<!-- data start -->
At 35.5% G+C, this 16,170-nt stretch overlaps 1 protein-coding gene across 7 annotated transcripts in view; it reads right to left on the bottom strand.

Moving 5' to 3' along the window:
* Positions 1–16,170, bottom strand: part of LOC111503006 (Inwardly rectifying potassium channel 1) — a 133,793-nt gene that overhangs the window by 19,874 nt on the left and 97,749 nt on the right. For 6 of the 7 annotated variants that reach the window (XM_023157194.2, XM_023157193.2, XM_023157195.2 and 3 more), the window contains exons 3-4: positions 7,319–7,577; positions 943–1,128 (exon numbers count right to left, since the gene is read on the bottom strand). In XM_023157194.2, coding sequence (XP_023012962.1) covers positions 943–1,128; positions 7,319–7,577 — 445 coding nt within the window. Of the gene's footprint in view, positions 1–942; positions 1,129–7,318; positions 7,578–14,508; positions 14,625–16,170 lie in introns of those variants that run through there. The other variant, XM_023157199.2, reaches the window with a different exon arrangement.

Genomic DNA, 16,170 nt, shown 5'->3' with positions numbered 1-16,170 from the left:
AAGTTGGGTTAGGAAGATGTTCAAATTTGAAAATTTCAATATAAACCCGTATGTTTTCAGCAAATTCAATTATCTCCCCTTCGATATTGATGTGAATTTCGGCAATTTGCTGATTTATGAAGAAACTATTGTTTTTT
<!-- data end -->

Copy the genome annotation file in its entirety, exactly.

At 35.5% G+C, this 16,170-nt stretch overlaps 1 protein-coding gene across 7 annotated transcripts in view; it reads right to left on the bottom strand.

Moving 5' to 3' along the window:
* Positions 1–16,170, bottom strand: part of LOC111503006 (Inwardly rectifying potassium channel 1) — a 133,793-nt gene that overhangs the window by 19,874 nt on the left and 97,749 nt on the right. For 6 of the 7 annotated variants that reach the window (XM_023157194.2, XM_023157193.2, XM_023157195.2 and 3 more), the window contains exons 3-4: positions 7,319–7,577; positions 943–1,128 (exon numbers count right to left, since the gene is read on the bottom strand). In XM_023157194.2, coding sequence (XP_023012962.1) covers positions 943–1,128; positions 7,319–7,577 — 445 coding nt within the window. Of the gene's footprint in view, positions 1–942; positions 1,129–7,318; positions 7,578–14,508; positions 14,625–16,170 lie in introns of those variants that run through there. The other variant, XM_023157199.2, reaches the window with a different exon arrangement.

Genomic DNA, 16,170 nt, shown 5'->3' with positions numbered 1-16,170 from the left:
AAGTTGGGTTAGGAAGATGTTCAAATTTGAAAATTTCAATATAAACCCGTATGTTTTCAGCAAATTCAATTATCTCCCCTTCGATATTGATGTGAATTTCGGCAATTTGCTGATTTATGAAGAAACTATTGTTTTTT